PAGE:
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The expectations are high for anyone with a decent job in a country where the unemployment rate is currently 27.1%, and where 28.6% of its population are underemployed.

The expectations are even higher for those whose work is in the banking sector, of whom it is erroneously believed, have access to unlimited funds, and an endless flow of credit facility, because they facilitate the consummation of volumes of such transactions daily.

(READ MORE: Naira expected to be under pressure until backlogs for FX payments are cleared )

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The peculiarity of HR policies in Nigerian banks does not allow for ‘helping’ of relatives into the same system, as is obtainable in the Nigerian Civil service. Hence, the basic assistance which Bankers can offer their ever-expanding network of dependants is direct financial aid, forcing them to engage in moonlighting activities to meet up the ‘hype’.

The activities below are from close observation and interactions with Nigerian Bankers.

Forex dealings

The existence of different exchange rates, coupled with the scarcity of FX for most sectors of the economy has given rise to opportunities for arbitrage and round-tripping. Most bankers, who by virtue of their jobs have become privy to their customers’ FX needs, are able to broker deals; matching the demand of FX with supply, and earning handsome margins in the process. Gratitude, loyalty, and referrals from their customers are an added bonus for flouting their Bank’s internal policies on staff participation in FX dealings.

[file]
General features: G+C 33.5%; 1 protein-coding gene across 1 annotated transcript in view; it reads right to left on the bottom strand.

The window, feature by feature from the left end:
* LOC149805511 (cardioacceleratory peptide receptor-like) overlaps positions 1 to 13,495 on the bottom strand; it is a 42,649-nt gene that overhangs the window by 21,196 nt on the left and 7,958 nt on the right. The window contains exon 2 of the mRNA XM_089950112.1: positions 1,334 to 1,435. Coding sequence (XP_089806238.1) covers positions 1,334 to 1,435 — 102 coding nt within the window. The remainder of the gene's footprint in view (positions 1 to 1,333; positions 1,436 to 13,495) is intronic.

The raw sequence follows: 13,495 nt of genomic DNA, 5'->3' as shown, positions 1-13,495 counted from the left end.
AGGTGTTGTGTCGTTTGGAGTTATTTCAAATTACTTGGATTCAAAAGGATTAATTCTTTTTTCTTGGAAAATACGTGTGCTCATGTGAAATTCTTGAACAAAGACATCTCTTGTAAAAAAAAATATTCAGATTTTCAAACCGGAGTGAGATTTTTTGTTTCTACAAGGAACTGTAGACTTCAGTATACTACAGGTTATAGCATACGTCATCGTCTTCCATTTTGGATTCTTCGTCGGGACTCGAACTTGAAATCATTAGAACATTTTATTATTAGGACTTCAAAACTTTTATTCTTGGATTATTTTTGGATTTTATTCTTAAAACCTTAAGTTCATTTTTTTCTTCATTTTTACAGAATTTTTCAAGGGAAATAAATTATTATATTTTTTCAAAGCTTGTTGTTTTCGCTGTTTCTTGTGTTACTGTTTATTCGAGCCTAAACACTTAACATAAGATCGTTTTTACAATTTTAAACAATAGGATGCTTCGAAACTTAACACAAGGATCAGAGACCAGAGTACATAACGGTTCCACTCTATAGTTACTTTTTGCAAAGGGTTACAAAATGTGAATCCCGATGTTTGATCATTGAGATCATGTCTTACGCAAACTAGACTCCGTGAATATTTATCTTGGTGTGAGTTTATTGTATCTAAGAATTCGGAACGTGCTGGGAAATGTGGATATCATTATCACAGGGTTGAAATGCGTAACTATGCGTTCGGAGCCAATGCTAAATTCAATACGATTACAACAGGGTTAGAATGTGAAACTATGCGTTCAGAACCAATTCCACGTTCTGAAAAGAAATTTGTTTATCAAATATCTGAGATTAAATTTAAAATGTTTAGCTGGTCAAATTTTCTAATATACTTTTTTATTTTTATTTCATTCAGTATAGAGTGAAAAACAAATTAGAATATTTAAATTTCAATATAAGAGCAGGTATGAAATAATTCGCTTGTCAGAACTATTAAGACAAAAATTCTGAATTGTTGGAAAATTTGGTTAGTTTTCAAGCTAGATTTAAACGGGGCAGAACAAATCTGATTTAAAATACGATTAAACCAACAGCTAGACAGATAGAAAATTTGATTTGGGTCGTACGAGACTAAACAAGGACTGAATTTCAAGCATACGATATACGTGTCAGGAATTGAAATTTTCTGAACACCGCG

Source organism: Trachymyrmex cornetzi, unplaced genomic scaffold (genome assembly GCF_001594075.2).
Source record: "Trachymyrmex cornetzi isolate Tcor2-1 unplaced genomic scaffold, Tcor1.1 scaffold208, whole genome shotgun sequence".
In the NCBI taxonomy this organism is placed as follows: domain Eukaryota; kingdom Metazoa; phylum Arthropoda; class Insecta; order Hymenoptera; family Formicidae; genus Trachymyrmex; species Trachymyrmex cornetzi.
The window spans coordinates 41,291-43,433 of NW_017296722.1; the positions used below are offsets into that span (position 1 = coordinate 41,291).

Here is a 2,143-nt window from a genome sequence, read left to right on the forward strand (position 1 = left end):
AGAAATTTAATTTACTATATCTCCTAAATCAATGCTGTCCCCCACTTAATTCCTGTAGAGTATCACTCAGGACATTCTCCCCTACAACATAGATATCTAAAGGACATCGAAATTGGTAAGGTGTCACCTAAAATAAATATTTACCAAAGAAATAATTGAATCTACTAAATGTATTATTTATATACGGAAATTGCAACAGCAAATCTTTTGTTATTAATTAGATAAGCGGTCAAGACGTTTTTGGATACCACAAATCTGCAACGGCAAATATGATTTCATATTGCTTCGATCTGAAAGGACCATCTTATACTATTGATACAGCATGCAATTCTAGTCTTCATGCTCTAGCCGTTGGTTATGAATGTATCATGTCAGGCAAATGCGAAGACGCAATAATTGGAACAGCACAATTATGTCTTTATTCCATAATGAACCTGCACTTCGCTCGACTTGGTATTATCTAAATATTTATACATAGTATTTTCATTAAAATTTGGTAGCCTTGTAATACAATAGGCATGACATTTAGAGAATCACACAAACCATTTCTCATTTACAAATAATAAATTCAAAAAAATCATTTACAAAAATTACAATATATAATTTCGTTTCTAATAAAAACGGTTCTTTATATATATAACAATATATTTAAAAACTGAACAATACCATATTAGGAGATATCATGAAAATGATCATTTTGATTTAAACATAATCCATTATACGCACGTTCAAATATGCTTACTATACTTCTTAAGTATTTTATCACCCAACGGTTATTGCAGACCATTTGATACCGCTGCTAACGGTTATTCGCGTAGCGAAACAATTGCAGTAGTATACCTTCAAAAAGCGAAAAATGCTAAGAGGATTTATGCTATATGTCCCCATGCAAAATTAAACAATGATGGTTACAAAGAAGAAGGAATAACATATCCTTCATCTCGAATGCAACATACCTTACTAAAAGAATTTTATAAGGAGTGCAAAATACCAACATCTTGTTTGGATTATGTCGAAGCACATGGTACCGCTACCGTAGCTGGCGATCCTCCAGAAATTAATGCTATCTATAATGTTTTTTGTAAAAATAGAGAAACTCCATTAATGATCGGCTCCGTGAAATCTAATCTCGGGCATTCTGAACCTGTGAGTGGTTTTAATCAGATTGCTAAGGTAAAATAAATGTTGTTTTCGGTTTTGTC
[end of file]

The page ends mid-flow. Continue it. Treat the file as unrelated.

Such dealings have in recent times expanded to include transactions in cryptocurrencies.

Personal professional practice

Nigerian Banking industry is a melting pot of various first degrees, with some using their bank jobs as a stop-gap for their employment problems, as they seek to improve on their chosen professions. Hence, it is not uncommon to see bankers start and run their startups in other fields, while still in paid employment of their banks.

Although, the Banks are likely to frown on not getting 100% commitment from their employees; they continue to provide a rich base of potential clients for these startups and have been their customers too.

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Sports betting and Mobile Money agencies

Sports betting in Nigeria has opened up a new world of investment possibilities for sports enthusiasts and shrewd businessmen. Since 2009, when the first online sports betting site launched in Nigeria, over twenty more have joined to compete for the market in Africa’s most populous black nation, and they all seem to be thriving, as each sports competition sees the unveiling of another sports betting site in Nigeria.

(READ MORE: Bank like a hero with the Stanbic IBTC Super App “Voice Banking” feature)

Bankers, with their knowledge of the industry figures, have had a first mover’s advantage in being agents of these sport betting firms.

The same holds true for Mobile Money agencies, where Bankers have been known to use the influence of their office to expedite mobile money agent approvals and secure POS terminals, which have consequently become inaccessible to the common man.

READ: Analysis: UACN, is the dividend worth it?

Other activities

As with most business endeavours, Bankers generally indulge in businesses, in which they have a comparative advantage. Bankers in big cities use their cars to run shifts under popular cab-hailing services; some moonlight as real estate agents, because they can match customers with their real estate needs. A few others have become millionaires, by investing in their customers’ businesses. The possibilities are endless, as Bankers seek to make ends meet through their ingenuity, while staying relevant in their careers.